Good luck!
Cameron
On 3/7/07, Rich M  wrote:
<Snip>
-- 
ceforde

6) From: Mejia, Carlos
This is a multi-part message in MIME format.
Les,
 
Can these grinders work for espresso and if so does it take a long time
to grind enough for a few shots?  There were some listed on eBay but I
wouldn't know which of the many models would be best.  For instance, I
saw two that looked almost identical but one was list "Buy Now" for $39
and the other for $76. (models 165 and 190 respectively).   checked the
Zassenhaus websitehttp://www.zassenhaus.com/and saw a very nice modern
design that I would be very interested in, but the description is all in
German.   I actually might be going to Germany this Summer, so perhaps
I'll hold off and look over there.
 
I can't imagine spending a grand for my next espresso machine. Just
couldn't justify it in my mind.  From my research on SM website, the
Rancilio Miss Silvia would probably be the highest end that I might
spring for.  Just out of curiousity, what would you recommend in the
1-1.3k range?
 
~carlos
From: homeroast-admin
[mailto:homeroast-admin] On Behalf Of Les
Sent: Wednesday, March 07, 2007 1:03 PM
To: homeroast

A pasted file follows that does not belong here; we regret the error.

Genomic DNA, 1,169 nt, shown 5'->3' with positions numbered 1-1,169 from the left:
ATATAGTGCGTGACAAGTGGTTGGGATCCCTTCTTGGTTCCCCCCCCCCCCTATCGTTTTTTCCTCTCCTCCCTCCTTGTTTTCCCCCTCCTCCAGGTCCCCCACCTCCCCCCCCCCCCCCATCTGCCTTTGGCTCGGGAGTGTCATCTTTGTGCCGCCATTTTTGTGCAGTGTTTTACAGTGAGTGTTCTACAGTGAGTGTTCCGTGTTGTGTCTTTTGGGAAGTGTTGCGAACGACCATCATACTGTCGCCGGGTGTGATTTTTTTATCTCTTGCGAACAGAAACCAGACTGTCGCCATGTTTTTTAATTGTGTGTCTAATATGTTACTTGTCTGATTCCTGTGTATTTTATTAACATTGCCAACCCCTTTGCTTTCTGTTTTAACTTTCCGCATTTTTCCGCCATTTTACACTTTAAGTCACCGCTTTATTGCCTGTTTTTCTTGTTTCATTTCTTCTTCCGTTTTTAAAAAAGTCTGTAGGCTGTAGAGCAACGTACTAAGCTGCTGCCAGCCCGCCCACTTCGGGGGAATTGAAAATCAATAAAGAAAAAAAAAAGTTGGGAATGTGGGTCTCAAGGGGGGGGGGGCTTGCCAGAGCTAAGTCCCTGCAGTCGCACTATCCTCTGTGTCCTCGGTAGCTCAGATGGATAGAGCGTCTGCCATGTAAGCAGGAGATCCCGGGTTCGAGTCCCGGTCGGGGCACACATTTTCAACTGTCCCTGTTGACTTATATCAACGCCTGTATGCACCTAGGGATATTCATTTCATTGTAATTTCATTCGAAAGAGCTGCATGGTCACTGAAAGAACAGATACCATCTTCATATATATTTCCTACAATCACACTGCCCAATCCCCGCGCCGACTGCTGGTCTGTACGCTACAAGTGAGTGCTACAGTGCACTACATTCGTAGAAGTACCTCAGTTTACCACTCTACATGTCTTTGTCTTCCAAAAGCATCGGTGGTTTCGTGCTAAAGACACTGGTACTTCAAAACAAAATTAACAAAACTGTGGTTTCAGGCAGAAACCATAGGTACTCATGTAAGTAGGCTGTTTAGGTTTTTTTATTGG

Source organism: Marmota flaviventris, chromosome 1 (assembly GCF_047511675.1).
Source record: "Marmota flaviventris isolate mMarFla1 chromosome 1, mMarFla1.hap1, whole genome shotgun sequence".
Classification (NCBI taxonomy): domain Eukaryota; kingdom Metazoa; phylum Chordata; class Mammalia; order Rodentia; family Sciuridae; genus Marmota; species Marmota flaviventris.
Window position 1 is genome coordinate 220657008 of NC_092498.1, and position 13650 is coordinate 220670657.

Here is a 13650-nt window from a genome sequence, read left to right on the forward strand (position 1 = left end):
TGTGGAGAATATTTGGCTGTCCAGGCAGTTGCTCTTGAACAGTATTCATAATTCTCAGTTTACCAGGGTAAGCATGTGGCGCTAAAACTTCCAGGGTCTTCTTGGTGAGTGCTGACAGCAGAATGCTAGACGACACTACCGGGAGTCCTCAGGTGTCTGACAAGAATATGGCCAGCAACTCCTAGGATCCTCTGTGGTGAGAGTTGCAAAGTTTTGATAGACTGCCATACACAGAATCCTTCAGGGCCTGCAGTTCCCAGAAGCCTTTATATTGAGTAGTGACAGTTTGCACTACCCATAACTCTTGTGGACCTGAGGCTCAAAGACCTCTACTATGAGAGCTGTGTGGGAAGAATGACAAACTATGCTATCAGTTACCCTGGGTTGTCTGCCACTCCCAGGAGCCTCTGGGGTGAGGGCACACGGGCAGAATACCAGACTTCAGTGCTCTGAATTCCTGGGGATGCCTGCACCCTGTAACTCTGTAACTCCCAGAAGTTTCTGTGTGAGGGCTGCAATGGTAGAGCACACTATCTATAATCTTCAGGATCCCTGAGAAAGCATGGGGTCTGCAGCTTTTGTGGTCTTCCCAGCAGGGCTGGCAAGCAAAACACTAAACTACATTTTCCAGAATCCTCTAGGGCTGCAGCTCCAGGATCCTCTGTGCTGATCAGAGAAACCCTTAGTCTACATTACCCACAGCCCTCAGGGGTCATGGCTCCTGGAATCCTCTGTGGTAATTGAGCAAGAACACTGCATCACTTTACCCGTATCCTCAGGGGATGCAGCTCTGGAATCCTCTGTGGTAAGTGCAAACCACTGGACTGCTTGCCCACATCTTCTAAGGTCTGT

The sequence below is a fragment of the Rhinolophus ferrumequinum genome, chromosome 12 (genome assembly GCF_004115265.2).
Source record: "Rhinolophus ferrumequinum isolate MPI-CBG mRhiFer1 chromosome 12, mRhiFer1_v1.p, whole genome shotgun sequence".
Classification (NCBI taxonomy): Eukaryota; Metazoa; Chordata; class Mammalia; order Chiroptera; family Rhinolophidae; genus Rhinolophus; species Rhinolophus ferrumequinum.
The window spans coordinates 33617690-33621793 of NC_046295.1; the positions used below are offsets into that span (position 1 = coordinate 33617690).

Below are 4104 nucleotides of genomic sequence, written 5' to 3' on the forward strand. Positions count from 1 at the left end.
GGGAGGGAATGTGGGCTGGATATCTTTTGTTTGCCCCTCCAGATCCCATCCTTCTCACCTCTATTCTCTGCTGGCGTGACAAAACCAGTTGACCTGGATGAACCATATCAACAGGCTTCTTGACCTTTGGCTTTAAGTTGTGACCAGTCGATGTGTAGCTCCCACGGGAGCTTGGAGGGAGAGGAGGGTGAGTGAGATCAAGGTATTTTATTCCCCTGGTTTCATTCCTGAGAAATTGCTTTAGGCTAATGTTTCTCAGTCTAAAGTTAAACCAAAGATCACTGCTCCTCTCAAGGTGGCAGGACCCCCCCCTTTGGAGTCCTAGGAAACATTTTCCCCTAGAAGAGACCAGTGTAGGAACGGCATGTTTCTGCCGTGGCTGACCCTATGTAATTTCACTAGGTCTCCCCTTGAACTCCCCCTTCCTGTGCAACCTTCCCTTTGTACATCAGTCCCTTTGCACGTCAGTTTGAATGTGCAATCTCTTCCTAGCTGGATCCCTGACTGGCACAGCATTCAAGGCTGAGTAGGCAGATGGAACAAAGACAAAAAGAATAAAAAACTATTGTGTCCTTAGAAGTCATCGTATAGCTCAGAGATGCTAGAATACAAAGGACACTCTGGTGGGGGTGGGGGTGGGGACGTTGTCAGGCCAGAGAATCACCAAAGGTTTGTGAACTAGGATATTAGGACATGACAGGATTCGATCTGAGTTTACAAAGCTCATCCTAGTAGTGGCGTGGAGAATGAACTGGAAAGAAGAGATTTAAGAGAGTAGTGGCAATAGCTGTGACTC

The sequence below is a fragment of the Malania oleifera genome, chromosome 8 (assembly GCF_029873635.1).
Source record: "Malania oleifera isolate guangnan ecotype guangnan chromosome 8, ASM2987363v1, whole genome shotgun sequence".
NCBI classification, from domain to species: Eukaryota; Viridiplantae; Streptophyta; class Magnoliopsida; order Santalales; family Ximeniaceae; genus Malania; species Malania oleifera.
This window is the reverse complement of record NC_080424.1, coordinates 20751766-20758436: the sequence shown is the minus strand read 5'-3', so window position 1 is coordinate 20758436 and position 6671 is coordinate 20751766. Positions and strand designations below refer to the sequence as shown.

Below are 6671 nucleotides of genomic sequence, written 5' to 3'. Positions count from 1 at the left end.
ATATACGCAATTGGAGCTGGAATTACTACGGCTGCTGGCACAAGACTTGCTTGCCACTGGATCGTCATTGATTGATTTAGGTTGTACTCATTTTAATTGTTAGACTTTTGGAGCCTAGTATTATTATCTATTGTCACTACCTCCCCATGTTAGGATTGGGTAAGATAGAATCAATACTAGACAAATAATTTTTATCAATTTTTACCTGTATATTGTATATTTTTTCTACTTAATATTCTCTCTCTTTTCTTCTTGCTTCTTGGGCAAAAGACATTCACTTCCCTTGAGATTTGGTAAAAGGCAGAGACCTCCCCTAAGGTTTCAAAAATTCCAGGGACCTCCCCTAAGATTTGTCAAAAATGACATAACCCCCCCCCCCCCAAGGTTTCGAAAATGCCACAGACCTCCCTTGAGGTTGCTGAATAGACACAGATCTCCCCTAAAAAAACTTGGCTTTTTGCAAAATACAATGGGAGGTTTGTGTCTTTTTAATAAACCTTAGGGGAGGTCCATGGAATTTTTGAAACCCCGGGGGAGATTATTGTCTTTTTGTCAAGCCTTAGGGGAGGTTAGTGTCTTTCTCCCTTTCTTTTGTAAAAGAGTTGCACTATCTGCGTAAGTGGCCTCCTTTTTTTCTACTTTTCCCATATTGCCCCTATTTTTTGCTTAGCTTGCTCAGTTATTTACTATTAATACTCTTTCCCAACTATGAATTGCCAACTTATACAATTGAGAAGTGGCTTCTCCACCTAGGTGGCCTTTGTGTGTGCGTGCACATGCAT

Subject: Re: +Need a Tune up on my Espresso!
 
Grinder - Buy a Zass or Trosser off of Ebay.  I have both and they are
good grinders.  You can't go wrong having a good hand grinder as a
backup or for travel.   Second give your espresso machine a very very
good cleaning.  You might be amazed at how much better it will work.
Third, save your money for a good $1,000-$1,300 machine.  You won't have
upgrade fever in a couple of years. 
 
Les
 

7) From: Leo Zick
You can take apart your PF to convert it to a 'regular' one. I think I saw a
post on coffeegeek about it.
As far as the machine, wait until you have money, and invest as much as you
can toward a new grinder.  Your barista will seem like a new one just from
that alone!  If you cant afford the price of a grinder, look into hand ones.
They will at least achieve the grind.
Sorry if this was answered 100 times already :p

8) From: Brandon Kolbe
Hi Carlos,
     I have a Zass grinder which I really enjoy.  Unfortunately, like you, I
have a pressurized portafilter for my Saeco Classico espresso machine.  I am
borrowing a naked non-pressurized portafilter from a friend of mine and am